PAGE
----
This is a discussion on Warning -- Blown Up Kahr CW 40 (should read if you relaod) within the Reloading forums, part of the Defensive Ammunition & Ballistics category; I'm putting this here as a warning to not only new reloaders but us old timers as well. When you start reloading, the first thing ...
I'm putting this here as a warning to not only new reloaders but us old timers as well. When you start reloading, the first thing you should buy before you get a press, dies or anything else is every reloading manual you can afford. And once you start reloading, compare loads from several different sources BEFORE you decide what charge to start with. And it's just my opinion, but I think it's valid, when there is ANY doubt, default to the data supplied by the powder manufacturer. I feel that they have probably done the most extensive testing with their own powders and have produced the most trustworthy data.
Now, the reason for this post. Just got off the phone with my old shooting buddy who blew up his new Kahr CW 40 today using a published load. This came about mainly because, even though he's been loading for 40+ years and knows better, he used a load without checking it against several other sources. He took a load from the Sierra #5 reloading manual for a 165 gr. Sierra JHP bullet using Hodgdon Clays powder. The Sierra manual (I have mine right in front of me) lists a starting load of 3.4 grains of Clays with a maximum of 5.7 grains of Clays. They list an "accuracy" load of 5.2 grains of Clays, which is the charge my friend was using. Case completely separated at the rim, blew the side plate off the gun and blew the magazine out the bottom. It was the last round in the gun, so luckily no more rounds in the magazine that might have been detonated. When he called me, I looked up the load data on Hodgdon's web site and found that for the exact same bullet, a 165 gr. Sierra JHP, their loads were a starting load of 3.5 grains of Clays with a maximum charge of 3.9 grains of Clays. This means that the 5.2 gr. accuracy charge from the Sierra manual is 33% higher than Hodgdon's maximum charge and Sierra's maximum charge of 5.7 gr. is 46% higher than Hodgdon's maximum charge. Result -- blown up Kahr. I have no doubt that Sierra's data is accurate for the gun they tested it in -- a 5" barrel Para-Ordinance P-16, but different guns produce different results and that's why you have to compare sources before deciding on a starting load.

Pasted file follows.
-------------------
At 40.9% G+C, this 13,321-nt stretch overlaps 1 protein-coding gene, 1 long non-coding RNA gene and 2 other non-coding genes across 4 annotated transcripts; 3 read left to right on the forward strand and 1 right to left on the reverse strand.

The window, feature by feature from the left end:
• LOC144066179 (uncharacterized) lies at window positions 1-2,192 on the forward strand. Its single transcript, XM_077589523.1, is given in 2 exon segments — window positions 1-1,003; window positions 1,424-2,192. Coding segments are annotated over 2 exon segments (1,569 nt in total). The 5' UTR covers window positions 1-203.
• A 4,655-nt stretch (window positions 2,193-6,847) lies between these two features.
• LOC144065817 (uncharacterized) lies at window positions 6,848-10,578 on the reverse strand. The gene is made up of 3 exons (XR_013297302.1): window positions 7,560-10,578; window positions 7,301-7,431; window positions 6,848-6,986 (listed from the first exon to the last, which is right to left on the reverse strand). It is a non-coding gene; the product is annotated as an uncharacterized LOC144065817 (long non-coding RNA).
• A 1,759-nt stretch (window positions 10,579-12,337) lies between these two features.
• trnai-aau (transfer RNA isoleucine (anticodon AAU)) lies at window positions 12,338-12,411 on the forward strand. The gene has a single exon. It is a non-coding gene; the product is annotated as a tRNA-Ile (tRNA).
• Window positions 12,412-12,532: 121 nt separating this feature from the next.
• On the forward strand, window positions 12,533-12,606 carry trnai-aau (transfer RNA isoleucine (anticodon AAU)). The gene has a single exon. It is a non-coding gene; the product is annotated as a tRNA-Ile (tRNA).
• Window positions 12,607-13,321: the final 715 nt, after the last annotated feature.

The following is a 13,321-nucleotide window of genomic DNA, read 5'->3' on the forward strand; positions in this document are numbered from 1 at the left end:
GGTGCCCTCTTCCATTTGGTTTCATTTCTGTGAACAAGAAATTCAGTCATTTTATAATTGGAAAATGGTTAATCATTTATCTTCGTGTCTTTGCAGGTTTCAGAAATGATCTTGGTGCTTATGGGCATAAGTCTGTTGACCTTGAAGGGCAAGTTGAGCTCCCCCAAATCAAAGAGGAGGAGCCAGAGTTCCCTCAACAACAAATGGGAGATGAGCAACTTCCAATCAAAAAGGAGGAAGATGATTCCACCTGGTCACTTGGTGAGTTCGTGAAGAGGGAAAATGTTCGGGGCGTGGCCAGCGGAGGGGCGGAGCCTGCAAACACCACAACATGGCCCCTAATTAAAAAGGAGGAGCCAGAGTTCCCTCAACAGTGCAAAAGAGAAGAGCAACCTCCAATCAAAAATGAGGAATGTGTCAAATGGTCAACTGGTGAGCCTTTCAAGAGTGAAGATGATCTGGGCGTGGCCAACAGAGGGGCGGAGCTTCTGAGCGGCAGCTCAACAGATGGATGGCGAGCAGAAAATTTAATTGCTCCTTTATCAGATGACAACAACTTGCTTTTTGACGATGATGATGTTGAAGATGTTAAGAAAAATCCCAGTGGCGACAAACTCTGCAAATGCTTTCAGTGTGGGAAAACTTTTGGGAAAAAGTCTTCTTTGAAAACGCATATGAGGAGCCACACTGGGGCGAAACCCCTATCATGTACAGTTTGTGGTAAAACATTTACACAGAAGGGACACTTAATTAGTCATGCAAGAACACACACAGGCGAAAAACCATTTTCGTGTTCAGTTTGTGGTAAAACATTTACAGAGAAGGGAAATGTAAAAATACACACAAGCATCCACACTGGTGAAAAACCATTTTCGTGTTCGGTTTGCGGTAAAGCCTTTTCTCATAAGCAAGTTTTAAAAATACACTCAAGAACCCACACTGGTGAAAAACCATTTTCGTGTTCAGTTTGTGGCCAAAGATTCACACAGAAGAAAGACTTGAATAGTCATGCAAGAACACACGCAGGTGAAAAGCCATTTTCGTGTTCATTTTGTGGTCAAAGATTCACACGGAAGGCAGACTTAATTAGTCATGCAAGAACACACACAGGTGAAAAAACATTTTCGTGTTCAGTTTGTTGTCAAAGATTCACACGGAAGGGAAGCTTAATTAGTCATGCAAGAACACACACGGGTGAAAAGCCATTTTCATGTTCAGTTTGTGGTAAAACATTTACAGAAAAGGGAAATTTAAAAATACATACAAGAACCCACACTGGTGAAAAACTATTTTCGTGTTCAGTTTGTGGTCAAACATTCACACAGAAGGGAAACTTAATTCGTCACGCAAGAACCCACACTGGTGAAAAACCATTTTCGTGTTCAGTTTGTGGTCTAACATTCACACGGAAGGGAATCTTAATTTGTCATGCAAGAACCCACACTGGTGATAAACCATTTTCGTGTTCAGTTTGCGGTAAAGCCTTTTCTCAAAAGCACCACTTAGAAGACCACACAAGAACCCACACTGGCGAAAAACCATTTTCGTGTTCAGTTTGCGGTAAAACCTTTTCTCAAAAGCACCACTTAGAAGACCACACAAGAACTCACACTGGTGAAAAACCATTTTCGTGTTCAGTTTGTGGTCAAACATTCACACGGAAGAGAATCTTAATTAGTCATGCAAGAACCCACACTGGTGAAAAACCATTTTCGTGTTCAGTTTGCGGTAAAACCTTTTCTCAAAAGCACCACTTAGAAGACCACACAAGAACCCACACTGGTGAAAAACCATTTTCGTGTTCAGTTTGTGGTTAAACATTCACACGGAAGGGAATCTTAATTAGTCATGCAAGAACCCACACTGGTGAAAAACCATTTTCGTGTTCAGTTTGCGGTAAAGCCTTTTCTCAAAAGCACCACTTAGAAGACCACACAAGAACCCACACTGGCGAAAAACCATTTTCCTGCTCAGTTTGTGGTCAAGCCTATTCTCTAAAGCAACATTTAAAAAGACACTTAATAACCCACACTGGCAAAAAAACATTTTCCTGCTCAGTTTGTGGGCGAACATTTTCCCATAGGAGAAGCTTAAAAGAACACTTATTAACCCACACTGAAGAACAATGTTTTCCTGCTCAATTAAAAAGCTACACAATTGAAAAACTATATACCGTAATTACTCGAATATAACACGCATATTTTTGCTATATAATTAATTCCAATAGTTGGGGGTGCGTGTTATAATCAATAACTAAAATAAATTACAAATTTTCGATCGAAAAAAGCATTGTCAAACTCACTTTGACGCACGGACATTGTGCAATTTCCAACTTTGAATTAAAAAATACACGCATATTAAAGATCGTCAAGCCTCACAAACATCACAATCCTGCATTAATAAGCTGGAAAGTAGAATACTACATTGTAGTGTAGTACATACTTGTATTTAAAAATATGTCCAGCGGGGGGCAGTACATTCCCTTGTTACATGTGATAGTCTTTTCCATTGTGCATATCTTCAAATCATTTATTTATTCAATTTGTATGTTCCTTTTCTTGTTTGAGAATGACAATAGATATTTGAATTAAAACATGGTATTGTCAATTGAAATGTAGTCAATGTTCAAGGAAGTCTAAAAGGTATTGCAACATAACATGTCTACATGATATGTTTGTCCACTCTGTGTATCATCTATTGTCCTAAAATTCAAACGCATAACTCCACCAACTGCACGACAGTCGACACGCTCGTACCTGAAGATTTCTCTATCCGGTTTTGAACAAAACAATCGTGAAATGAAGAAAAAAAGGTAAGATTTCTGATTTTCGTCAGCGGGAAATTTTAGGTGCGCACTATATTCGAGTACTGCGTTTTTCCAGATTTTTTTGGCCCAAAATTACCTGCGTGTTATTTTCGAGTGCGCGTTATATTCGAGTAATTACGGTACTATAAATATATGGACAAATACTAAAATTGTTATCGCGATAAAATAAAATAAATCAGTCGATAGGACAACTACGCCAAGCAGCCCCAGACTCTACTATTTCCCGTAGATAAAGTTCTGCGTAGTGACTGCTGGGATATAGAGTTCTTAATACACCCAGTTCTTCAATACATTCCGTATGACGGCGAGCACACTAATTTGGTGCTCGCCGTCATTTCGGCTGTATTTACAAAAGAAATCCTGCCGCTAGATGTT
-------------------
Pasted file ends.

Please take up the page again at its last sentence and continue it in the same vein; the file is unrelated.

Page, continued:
Reloading can be a safe, fascinating and money saving hobby but it can also be dangerous. Always, ALWAYS, double check your data. And for Heaven's sake, don't use somebody's pet load you found on the internet. In this case, my buddy was using published loads from a reputable source but by not following one of the most basic rules of reloading, he now has a blown up gun. Luckily, he was not injured but he could have been very easily.
Be safe -- Play safe.
Last edited by cvhoss; March 17th, 2008 at 11:37 AM.